June 30, 2007


Indonesian Islam's softer hard line (Seth Mydans, June 28, 2007, International Herald Tribune)

"There is a view that Islam is on the march," said Greg Fealy, an expert on Indonesia at the Australian National University. "I don't see any evidence for that. Yes, there is a religious and cultural Islamization, in private and public. But in the political realm, there is hardly any evidence to support the view that Islam is rising."

Some analysts said the Shariah ordinances are largely a response to the social dislocations that have accompanied the economic downturn of the past decade, colored by a rise in religiosity that has little to do with radicalism.

More broadly, they said, this Islamic ferment is a product of the democratic clamor that was unleashed in 1998 when the longtime strongman Suharto was driven from power.

The lifting of restrictions on organizations of all kinds, coupled with political decentralization, has permitted local communities to formulate many of their own laws.

The changes in mood can be seen on campuses, where students who might have demonstrated for democracy a decade ago are forming Islamic associations and turning toward religion. The short skirts of the past have been replaced by head scarves.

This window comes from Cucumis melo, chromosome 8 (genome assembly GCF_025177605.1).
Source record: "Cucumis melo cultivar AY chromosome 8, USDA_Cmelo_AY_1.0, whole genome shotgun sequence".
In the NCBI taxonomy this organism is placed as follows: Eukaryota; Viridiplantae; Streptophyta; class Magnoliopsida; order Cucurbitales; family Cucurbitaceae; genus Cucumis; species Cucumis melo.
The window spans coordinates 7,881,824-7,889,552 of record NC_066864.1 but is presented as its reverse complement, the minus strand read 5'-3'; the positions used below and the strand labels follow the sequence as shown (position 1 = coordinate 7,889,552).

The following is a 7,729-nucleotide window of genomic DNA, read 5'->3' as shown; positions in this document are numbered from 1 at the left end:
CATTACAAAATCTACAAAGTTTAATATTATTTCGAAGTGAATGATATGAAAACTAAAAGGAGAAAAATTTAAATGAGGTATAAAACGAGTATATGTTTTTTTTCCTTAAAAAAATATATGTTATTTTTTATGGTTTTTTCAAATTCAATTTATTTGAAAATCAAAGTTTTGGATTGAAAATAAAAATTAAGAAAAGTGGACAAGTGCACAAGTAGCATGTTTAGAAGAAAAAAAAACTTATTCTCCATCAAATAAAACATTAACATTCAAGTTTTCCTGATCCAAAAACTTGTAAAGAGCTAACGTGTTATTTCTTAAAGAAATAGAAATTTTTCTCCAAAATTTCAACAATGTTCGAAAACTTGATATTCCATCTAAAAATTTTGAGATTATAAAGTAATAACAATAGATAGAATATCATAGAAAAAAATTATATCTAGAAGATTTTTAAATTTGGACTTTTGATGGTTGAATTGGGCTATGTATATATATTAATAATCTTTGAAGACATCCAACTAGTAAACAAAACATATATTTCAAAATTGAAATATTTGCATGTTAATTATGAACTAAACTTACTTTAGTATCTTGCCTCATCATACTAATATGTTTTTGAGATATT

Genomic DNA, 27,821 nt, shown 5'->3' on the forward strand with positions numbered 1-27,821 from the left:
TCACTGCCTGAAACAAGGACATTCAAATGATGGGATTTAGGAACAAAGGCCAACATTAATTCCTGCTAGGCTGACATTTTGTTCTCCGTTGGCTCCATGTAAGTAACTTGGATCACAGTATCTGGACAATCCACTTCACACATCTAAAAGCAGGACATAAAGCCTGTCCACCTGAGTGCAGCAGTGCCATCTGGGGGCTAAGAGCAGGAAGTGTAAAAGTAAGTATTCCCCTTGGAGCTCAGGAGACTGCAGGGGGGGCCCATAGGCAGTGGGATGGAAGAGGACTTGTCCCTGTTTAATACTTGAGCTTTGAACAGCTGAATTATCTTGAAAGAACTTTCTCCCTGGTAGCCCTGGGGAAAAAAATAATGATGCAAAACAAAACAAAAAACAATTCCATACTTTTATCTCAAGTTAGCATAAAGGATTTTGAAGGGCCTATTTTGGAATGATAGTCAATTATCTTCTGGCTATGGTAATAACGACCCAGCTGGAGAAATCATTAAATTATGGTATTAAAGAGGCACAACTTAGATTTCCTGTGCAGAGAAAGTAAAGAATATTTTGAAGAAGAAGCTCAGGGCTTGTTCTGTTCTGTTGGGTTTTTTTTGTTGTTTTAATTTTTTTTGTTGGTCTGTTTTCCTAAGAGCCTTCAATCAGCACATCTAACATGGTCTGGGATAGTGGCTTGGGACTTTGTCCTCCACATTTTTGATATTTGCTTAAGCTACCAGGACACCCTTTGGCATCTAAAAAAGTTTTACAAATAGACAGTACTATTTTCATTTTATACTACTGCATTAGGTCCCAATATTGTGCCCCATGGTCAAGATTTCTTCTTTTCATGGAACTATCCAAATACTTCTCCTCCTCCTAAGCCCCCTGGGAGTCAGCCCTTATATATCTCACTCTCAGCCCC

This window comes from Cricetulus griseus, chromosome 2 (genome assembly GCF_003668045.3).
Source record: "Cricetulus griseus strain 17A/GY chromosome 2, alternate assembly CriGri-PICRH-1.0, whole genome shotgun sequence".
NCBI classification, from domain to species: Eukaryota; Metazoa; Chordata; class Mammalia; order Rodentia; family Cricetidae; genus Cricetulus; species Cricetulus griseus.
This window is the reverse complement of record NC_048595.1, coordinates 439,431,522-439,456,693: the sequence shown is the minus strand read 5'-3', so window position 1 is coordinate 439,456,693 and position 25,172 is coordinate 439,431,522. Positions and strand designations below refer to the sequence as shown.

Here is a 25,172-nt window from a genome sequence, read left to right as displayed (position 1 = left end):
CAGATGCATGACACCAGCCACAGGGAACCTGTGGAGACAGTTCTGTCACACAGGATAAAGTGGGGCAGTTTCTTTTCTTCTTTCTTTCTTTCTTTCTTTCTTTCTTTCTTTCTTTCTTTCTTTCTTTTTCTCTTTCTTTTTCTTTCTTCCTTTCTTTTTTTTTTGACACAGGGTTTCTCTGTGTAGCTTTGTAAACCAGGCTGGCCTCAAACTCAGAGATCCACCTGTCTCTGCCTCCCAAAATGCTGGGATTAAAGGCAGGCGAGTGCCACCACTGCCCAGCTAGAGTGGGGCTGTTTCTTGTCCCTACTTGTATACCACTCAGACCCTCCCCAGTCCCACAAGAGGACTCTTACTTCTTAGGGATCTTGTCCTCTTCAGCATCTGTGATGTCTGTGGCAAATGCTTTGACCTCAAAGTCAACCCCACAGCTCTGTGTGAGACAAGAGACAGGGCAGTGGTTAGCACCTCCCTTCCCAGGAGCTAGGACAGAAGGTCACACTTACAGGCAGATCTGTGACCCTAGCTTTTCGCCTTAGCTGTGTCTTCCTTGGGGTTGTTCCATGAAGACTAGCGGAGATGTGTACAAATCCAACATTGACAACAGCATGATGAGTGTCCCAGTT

"Democracy is like a gate that is opened to let people say what they want," said Budi, a student at the secular University of Indonesia who, like many Indonesians, uses only one name. "Having the door open wider, it was easier for us to promote Islamic values and teaching."

Nearly 90 percent of Indonesia's 235 million people call themselves Muslims. But Indonesian Islam has a history of accommodation of other beliefs and tolerance for differences.

After Muslim traders brought their religion in the 12th century, it embraced elements of the Hinduism, Buddhism and animism that flourished here. It is still characterized more by the mysticism of these roots than by the orthodoxy of Islamists.

"I don't think they're going to be liberal, but I'm vaguely optimistic that they'll be pluralist in some fashion," said Robert Hefner, an expert at Boston University on Indonesian Islam. "Indonesia has these awful political crises. But one thing that has consistently survived is this kind of sweet nationalism, not a racist nationalism - it's a multiethnic thing."

As America demonstrates, and Britain and Europe used to, a universalist religion is the only effective counter to nationalism. To precisely the degree that Indonesia becomes secular in the future it will unleash centrifugal forces.

Posted by Orrin Judd at June 30, 2007 12:13 AM
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